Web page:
Solvation of carbohydrates in five choline chloride-based deep eutectic solvents and the implication for cellulose solubility

Riina Häkkinen, Andrew Abbott (Corresponding Author)

    Research output: Contribution to journalArticleScientificpeer-review

    14 Citations (Scopus)

    Abstract

    Most organic solvents cannot dissolve carbohydrates due to the lack of hydrogen bonding ability of the solvent. The components of deep eutectic solvents (DESs) are held together with strong hydrogen bonds, which are capable of forming favourable interactions with carbohydrates. In this paper, we study the solute-solvent interactions of glucose, sucrose, erythritol, cellobiose, starch and cellulose in five different choline chloride-based DESs. The hydrogen bond donors used were urea, oxalic acid, ethylene glycol, glycerol, and 1,5-pentanediol. Molecular weight of starch and cellulose was determined by size exclusion chromatography, and the degree of polymerisation was noticed to influence the solubility. The enthalpy of hydrogen bond formation of the DESs was quantified by differential scanning calorimetry, and found to correlate well with the solubilities of the mono and di-saccharides. No correlation was found between void size of DESs and carbohydrate solubility, whereas high viscosity of the DESs restricted the solubility. In general, carbohydrates showed good solubilities in the studied DESs, and some similarities were observed between aqueous solutions and ionic liquids. Ethaline showed the best performance as it had lowest viscosity, and no degradation of the carbohydrate occurred. The intermolecular interactions between glucose and Ethaline molecules were investigated by spectroscopic techniques, including 1H NMR and 2D {1H-1H}-NOESY and {1H-19F}-HOESY. Results showed that the hydrogen bond acceptor ability of the choline anion was mainly responsible for the dissolution of the carbohydrate. The solubility of cellulose in ionic liquids and DESs is discussed in terms of the thermodynamics of solvation, being concluded that the entropy change of solvation was the driving force for cellulose solubility in highly ordered ionic liquids. The lower order of DESs could not enable sufficient entropy gain of the solvent resulting lower solubilisation.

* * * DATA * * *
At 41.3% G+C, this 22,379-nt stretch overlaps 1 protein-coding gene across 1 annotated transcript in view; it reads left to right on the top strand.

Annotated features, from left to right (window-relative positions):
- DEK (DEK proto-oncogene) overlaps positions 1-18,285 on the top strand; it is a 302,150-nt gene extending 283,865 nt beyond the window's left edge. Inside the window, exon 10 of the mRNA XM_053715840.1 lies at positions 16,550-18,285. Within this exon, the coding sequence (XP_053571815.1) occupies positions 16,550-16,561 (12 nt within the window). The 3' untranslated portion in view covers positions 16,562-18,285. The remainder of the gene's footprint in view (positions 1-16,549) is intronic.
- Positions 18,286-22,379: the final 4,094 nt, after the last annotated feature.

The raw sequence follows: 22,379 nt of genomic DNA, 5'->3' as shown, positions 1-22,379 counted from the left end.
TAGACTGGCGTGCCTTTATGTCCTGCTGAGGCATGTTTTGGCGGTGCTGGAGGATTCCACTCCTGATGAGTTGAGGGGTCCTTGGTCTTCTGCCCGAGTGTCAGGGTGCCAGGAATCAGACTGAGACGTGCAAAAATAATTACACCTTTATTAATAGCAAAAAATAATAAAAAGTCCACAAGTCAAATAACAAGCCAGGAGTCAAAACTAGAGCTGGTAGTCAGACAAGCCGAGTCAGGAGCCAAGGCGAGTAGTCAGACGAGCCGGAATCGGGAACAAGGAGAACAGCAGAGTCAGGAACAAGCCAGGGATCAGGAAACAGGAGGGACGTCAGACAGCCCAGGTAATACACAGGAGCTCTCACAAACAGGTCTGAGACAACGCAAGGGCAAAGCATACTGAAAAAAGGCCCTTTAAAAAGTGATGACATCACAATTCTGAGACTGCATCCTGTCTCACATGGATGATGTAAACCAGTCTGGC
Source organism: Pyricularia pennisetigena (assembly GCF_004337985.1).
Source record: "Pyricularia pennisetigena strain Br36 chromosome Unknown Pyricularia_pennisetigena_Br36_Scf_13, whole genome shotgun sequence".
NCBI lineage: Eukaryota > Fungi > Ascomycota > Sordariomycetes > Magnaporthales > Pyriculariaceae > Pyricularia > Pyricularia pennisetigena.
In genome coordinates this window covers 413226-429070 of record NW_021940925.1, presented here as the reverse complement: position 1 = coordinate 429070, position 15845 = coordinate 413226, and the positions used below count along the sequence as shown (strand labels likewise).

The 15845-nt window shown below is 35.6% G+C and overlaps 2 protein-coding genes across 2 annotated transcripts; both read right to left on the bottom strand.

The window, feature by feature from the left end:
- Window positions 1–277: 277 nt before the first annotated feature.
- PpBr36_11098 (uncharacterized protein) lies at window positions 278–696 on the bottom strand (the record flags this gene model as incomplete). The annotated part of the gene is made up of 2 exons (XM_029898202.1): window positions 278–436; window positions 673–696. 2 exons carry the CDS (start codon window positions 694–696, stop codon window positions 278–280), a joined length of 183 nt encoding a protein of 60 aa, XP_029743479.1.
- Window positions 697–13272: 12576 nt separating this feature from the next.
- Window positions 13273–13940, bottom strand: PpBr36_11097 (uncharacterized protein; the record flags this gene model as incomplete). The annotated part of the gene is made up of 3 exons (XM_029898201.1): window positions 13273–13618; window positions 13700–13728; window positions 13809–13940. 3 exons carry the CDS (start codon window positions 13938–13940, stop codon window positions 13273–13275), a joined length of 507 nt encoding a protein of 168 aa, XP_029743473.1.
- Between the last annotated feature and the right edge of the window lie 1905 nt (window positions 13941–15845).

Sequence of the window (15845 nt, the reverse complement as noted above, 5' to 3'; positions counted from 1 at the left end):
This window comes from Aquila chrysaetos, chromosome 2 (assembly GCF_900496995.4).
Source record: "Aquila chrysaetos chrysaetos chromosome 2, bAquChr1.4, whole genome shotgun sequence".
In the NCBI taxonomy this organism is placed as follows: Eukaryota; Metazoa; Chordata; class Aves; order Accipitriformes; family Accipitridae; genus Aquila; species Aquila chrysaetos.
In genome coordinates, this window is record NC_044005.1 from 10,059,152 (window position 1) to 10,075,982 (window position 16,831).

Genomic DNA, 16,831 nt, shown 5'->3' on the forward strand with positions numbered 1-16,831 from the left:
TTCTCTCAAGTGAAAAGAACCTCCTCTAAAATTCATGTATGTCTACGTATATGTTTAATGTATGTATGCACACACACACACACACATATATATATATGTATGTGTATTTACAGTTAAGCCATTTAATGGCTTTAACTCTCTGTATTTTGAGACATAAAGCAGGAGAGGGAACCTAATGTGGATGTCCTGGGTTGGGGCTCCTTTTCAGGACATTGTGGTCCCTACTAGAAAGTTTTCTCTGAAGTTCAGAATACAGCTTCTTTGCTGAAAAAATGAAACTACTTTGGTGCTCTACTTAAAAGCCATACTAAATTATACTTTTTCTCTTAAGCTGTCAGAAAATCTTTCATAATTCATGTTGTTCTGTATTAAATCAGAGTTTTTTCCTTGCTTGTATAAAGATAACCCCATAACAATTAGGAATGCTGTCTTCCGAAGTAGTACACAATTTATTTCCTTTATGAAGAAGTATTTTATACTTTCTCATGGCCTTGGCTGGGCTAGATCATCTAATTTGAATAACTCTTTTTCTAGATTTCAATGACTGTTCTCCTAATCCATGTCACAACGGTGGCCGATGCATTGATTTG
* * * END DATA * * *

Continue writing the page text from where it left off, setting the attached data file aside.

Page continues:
Original languageEnglish
    Pages (from-to)4673-4682
    Number of pages10
    JournalGreen Chemistry
    Volume21
    Issue number17
    DOIs
    Publication statusPublished - 5 Aug 2019
    MoE publication typeA1 Journal article-refereed

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